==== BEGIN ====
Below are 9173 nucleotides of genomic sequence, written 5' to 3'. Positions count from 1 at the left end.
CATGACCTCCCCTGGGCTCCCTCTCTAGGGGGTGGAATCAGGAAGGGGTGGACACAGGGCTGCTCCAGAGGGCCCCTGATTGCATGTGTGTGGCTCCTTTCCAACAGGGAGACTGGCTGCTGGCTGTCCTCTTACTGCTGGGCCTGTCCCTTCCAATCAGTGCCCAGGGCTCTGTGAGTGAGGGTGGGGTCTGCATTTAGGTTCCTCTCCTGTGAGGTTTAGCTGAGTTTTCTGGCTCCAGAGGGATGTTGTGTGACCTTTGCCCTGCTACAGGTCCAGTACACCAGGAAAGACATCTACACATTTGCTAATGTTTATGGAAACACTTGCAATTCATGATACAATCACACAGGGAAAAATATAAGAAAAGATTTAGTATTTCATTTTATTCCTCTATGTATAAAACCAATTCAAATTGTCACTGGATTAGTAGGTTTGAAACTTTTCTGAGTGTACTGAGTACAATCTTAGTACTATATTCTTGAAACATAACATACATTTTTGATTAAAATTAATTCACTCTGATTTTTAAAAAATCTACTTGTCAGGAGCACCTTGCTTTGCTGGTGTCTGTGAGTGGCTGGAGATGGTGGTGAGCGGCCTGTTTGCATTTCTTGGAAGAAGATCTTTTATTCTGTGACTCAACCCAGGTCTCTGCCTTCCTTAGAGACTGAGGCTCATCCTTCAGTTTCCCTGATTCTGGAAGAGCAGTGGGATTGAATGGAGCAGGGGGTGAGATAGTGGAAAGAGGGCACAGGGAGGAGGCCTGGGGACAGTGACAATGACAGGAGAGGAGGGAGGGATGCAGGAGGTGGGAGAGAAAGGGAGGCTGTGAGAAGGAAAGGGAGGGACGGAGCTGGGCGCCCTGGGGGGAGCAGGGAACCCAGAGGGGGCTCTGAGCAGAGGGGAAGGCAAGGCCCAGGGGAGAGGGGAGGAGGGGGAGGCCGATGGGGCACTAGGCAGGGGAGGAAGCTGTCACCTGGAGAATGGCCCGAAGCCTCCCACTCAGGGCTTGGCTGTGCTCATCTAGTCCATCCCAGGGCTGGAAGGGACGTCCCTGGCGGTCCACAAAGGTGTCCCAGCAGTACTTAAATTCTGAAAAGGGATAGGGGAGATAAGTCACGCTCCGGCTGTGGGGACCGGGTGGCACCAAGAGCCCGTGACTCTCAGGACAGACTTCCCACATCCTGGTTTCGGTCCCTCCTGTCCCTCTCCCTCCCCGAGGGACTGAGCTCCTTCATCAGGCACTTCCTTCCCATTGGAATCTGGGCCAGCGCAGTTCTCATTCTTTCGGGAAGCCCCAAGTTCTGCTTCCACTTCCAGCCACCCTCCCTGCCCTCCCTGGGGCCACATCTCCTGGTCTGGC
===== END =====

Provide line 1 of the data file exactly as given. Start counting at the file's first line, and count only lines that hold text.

Below are 9173 nucleotides of genomic sequence, written 5' to 3'. Positions count from 1 at the left end.